Saturday afternoon movies.

The very thought would send shivers of anticipation up and down my spine.

Saturday movies.

A black and white fantasy world.

My silver screen idol  – Sonja Henie.

Transfixed I would watch her chasse across the screen.

An axel jump

I held my breath

An elegant arabesque.

Her costume a heady swirl of stripes.

My costume for the Victory Day Parade.


I instructed my Mother how the costume was to look.  The skirt should have alternating rows or red, white and blue stripes.  It should be very full.   When I twirled the skirt would float around me  just the way it did on my idol. The rest I was rather vague about.

The dress was fashioned out of crepe paper on a Singer sewing machine of questionable vintage.   Red, white and blue crepe was sewn into one long piece and then gathered by hand.  The bodice was sewn of white crepe paper and separate from the skirt.  The skirt was tied securely around my waist with twill tape.  In my enthusiasm for a very full twirly skirt I hadn’t counted on the thickness  of crepe around my waist.

I knew then I would never look like Sonja Henie.  My skirt would never float horizontally no matter how fast I twirled.     But I looked in the mirror and told my Mom  “I loved my costume”.  I donned my red crepe paper hat emblazoned with the V for Victory.  I carried the flag my Dad made me.  Then off to the Victor Parade I marched.

(N.B.  Like many things in life crepe paper isn’t like it used to be.  It would be difficult these days to make a costume out of crepe paper.  That said I have seen out-of-this world beautiful creations made out of paper.

This story from my childhood is a companion to  my July First Canada Day blog)


24 thoughts on “CREPE PAPER COUTURE

  1. My Gowd, haven’t you noticed that all these years I have been calling you Sonja, why din’t you tell me before. Twirl you graceful wonder!

    • I’m twirling as fast I can June Bug! All those years living in the frozen north – skating every day all winter long – and I just couldn’t do an arabesque!! XXOO V.

    • Oh yes .. the Avengers. Emma Peel was fabulous. I made myself a white with narrow black stripes pant suit – slim trousers with a long tunic jacket. Then I found a pair of white ankle boots. Did I think I was swish or what!! What colour was your jumpsuit?? V.

    • That doll would be a collector’s item! How cool – how absolutely icy cool. A while ago they had a Sonja Henie day on Turner Classic Theatre. I munched my way through three bowls of popcorn and one package of red Twizzlers licorice. Then I went and put white shoe polish on my figure scales. The blades looked like they could do with a good whipe-up but other than that they are in good nick. V.

  2. Virginia, I’m on the road! I’ll write again tomorrow. This outfit is fantastic, fantastic! I love the shot. Your expression is ADORABLE. More tomorrow. Thanks to you, I’m now obsessed with crepe paper dresses. I discovered a museum with a 1910 crepe paper gown. It’s beautiful but not the same. What’s missing? Your mother’s eye for detail! What a artist! T.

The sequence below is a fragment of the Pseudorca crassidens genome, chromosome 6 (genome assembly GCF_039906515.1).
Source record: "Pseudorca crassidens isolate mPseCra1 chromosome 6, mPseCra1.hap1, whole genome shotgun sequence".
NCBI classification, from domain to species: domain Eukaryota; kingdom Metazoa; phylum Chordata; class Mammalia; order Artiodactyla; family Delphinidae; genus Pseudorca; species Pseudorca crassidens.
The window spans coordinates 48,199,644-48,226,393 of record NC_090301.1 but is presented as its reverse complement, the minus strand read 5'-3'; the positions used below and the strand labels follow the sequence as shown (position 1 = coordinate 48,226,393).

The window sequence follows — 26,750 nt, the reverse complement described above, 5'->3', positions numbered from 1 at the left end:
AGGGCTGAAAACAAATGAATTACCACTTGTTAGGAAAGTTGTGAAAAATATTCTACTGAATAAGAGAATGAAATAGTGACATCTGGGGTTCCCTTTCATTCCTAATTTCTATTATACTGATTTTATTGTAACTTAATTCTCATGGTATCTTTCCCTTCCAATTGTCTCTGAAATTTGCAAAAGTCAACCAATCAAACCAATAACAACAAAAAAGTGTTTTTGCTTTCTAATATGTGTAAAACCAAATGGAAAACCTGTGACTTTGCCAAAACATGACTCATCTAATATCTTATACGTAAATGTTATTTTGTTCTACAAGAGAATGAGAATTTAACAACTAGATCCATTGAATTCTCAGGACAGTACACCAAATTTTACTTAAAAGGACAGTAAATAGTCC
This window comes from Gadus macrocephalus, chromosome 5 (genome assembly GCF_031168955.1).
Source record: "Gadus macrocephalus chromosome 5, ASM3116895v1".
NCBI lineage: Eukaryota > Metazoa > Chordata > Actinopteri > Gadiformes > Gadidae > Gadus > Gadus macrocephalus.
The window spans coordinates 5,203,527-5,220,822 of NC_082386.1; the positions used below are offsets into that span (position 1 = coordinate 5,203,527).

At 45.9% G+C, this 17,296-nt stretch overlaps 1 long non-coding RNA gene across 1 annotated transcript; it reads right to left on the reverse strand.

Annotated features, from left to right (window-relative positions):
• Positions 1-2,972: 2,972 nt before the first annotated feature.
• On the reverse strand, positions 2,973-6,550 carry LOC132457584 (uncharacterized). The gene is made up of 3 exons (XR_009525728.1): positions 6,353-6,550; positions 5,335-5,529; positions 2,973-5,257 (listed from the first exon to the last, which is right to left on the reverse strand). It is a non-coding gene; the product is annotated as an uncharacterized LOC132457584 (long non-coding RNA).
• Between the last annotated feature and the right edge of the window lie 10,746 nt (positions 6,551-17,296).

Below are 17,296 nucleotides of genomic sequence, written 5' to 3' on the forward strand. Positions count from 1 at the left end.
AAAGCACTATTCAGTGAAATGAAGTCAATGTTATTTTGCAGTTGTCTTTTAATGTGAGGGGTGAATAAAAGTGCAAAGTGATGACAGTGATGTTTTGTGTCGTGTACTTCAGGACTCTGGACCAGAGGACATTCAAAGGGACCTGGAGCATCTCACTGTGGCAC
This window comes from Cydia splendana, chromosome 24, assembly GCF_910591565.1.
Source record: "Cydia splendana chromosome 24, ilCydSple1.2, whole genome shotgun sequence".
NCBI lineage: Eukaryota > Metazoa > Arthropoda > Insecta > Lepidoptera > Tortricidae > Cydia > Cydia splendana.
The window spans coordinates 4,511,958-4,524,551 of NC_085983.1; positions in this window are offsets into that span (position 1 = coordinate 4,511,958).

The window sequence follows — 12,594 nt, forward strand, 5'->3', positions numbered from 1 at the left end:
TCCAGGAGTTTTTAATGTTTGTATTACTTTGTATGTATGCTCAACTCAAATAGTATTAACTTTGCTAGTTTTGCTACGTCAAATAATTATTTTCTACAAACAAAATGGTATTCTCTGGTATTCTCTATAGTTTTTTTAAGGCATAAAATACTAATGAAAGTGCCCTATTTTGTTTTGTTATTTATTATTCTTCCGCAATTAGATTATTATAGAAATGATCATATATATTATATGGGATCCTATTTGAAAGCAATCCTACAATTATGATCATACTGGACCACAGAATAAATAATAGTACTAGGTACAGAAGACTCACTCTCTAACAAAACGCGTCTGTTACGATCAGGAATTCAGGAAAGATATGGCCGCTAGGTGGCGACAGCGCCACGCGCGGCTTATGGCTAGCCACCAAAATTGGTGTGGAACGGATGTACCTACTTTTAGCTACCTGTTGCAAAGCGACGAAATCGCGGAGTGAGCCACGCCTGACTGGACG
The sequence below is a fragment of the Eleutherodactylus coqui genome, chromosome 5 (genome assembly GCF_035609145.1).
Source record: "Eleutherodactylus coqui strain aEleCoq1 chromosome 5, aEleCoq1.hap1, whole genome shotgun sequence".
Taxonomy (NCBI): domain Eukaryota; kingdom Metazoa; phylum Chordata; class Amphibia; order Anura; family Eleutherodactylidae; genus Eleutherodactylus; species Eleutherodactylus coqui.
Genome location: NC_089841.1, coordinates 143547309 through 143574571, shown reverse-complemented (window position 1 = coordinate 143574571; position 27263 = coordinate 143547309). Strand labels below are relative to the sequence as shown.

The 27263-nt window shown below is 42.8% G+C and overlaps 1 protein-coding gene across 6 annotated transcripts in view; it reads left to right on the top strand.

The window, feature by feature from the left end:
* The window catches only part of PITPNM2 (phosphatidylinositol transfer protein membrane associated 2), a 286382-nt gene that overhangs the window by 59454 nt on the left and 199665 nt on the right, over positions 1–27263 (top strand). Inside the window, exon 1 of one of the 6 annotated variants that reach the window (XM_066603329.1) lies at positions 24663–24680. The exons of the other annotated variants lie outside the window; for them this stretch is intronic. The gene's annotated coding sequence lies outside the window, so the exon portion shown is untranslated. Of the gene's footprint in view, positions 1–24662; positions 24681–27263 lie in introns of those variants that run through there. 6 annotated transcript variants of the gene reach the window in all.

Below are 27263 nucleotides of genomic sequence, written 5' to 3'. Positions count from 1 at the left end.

• I love watching the old Son Henie movies on Turner Classic Theatre. I am sure your Mom did the same. These movies became part of us – how we would dress – even decorate our home. My desire was to have a dinner party with the men in black tie and the woman in evening gowns. It never happened but it was a beautiful dream Resa. Xx Oo V.

  3. May you always be dancing and swirling in your crepe! What a delightful photograph and story……..I was kind of hoping you would follow your last post with something of this! When I was young we had the Kindermasken Parade which began by the German Immigrants (my people) in the 1800s. The town square was shut down and we would don our costumes and circle the square over and over, carrying poles with crepe paper streamers and shout and sing……..of the delights!

    • These are the memories that definitely define us T.M. We chose to make this little village of Ladner our home when we discovered that every June – since the late l800’s they have a children’s parade. Since we are all children at heart (or should be) there are adults on floats participating. The talk of the village for several months was “would the street construction be finished in time”. It wasn’t but the parade went on. Do they still have Kindermasken Parade in your town? Perhaps Theadora and I could don our costumes and join in the shouting and singing. Indeed a day of delights!! XX V.

  4. Virginia, What a marvelous story! I remember when crepe paper was thicker, but I didn’t realize it could be sewn. How cool is that! And it’s wonderful that you have the photo to go with it. All the best, Terri

    • There is a trick to sewing crepe paper – very long stitches. And it definitely is an “at the moment” costume. It holds together long enough… just long enough .. and that’s all you need. V.

  5. What a wonderful post – love the photo! I remember Sonja Henie but I knew I would never skate. And I remember when you could sew crepe paper. Thanks for sharing memories.

    • It’s interesting Jo Nell how many of today’s generation are absolutely mystified at the idea of sewing crepe paper – let alone making a costume. Those were simpler times. V.

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